The Palm Canyon Trail
starts at a crossroads, about .25 miles up the road after entering Palm Canyon Campground. This is also very close to the north end of the Visitor Center Interpretive Trail
From its trailhead, the first half mile of Palm Canyon Trail
crosses the shrub covered Palm Canyon Campground. The trail then crosses a popular parking area used by hikers of the Palm Canyon Loop
After crossing the parking area, follow Palm Canyon Trail
northwest as it heads towards the mountains of Palm Canyon. Here, the trail crosses a flat, open area. It is a rock strewn, sandy trail with low vegetation. In the spring, the vegetation is green with an abundance of flowers - very pretty. Brittlebush (yellow flowers) is everywhere. There are also several other yellow flowered bushes, desert dandelions, and other low, flowering shrubs.
About a mile from its trailhead, Palm Canyon Trail
bends to the right and enters the canyon. A steep, brush covered hillside, the canyon "wall", rises to the right of the trail. Tall stick-like ocotillos join the mix of vegetation. In the spring, the ocotillo stems become dark green, with orange tipped ends - the ocotillo blooms. About 1.5 miles from the trailhead, the trail turns left and crosses the stream that runs down the canyon. If one looks up the stream (to the right), in the distance, one can see the California fan palms of the oasis, about a half mile away.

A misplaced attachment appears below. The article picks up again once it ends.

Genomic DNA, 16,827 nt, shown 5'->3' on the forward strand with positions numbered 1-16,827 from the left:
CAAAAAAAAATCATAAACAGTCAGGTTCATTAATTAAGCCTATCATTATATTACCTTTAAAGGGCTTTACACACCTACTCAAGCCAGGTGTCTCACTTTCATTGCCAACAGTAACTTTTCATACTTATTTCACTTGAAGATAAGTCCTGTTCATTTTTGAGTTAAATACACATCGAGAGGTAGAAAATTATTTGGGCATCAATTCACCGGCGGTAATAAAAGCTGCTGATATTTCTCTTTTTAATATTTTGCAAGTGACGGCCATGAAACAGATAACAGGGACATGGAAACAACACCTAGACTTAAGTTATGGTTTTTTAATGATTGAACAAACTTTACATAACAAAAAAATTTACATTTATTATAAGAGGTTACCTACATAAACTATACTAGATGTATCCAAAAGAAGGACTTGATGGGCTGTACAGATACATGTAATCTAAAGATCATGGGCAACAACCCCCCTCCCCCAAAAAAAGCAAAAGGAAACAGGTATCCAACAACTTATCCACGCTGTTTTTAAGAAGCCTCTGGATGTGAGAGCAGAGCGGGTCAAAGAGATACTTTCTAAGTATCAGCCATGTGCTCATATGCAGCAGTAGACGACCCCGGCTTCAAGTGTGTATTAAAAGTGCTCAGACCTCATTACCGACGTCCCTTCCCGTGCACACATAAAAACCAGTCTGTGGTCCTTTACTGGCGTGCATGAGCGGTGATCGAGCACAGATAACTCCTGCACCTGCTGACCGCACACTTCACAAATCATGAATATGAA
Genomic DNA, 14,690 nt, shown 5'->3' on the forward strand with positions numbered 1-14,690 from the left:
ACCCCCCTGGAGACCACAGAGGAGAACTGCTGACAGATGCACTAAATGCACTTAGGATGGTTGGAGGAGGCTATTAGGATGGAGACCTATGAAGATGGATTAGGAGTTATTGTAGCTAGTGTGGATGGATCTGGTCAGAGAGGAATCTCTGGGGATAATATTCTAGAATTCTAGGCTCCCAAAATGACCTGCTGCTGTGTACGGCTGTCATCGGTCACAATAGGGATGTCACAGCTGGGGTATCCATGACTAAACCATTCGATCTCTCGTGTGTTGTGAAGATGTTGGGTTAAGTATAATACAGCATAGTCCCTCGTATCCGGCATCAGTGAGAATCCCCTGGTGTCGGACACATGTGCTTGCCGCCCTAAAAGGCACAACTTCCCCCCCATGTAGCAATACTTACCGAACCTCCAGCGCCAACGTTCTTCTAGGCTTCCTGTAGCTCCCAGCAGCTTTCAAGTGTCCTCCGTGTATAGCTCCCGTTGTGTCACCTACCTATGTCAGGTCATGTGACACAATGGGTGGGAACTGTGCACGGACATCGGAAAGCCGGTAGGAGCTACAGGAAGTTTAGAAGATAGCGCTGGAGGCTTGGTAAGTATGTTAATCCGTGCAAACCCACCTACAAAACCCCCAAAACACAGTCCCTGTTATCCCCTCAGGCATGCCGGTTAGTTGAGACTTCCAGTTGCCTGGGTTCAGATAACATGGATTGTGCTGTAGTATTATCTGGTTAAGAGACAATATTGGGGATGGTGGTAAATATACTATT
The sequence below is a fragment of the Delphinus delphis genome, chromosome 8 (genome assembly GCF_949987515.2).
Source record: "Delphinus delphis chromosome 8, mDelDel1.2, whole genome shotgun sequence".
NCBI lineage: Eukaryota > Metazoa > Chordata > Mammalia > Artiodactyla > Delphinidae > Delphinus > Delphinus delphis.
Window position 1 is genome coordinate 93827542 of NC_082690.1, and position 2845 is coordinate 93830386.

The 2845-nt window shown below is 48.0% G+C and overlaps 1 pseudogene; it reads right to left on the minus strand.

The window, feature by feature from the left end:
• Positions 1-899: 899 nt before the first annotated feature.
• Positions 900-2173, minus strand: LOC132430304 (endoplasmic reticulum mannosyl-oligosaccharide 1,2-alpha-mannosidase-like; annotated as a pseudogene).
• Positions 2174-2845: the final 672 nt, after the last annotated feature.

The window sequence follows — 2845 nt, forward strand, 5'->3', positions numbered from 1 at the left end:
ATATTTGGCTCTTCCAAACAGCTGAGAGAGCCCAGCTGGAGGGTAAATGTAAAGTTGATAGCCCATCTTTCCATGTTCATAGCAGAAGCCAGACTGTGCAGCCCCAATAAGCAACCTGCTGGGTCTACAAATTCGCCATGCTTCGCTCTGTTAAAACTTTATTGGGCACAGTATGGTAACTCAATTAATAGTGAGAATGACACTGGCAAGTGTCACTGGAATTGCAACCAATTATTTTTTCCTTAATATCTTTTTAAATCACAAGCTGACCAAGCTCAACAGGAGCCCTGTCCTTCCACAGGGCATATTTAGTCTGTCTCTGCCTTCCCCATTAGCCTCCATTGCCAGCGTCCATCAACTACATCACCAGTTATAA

After crossing the stream, the trail turns right and follows the stream as it heads towards the oasis. The canyon walls rise steeply on both sides of the trail, from here to the oasis. Just after crossing the stream and turning right, the trail enters a short stretch of relatively dense vegetation, made possible in the desert, by the stream waters. The trail soon emerges from the vegetation, and becomes much rockier, with areas of large boulders. In places it is hard to tell where the trail goes. Look for occasional arrows that mark the trail.
For .25 miles after crossing the stream, the stream is to the right of the trail. In other words, look for the trail on this side of the stream. The trail then crosses the stream again, and follows the stream, with the stream now to the left of the trail. After about .15 miles on this other side of the stream, just before the oasis, the trail crosses back over the stream, and enters the shaded oasis. At the oasis, there is a wonderful, cool shaded area in among the towering California fan palms.
Brittlebush (yellow flowers), Parish's poppies (yellow), desert dandelions (light yellow), ocotillos, creosote (yellow flowers), common phacelia (little blue flowers), and other flowering plants. Cholla cacti (green blooms). Towering California fan palms at the oasis. These are the only palms native to California and are relatively rare in the wild.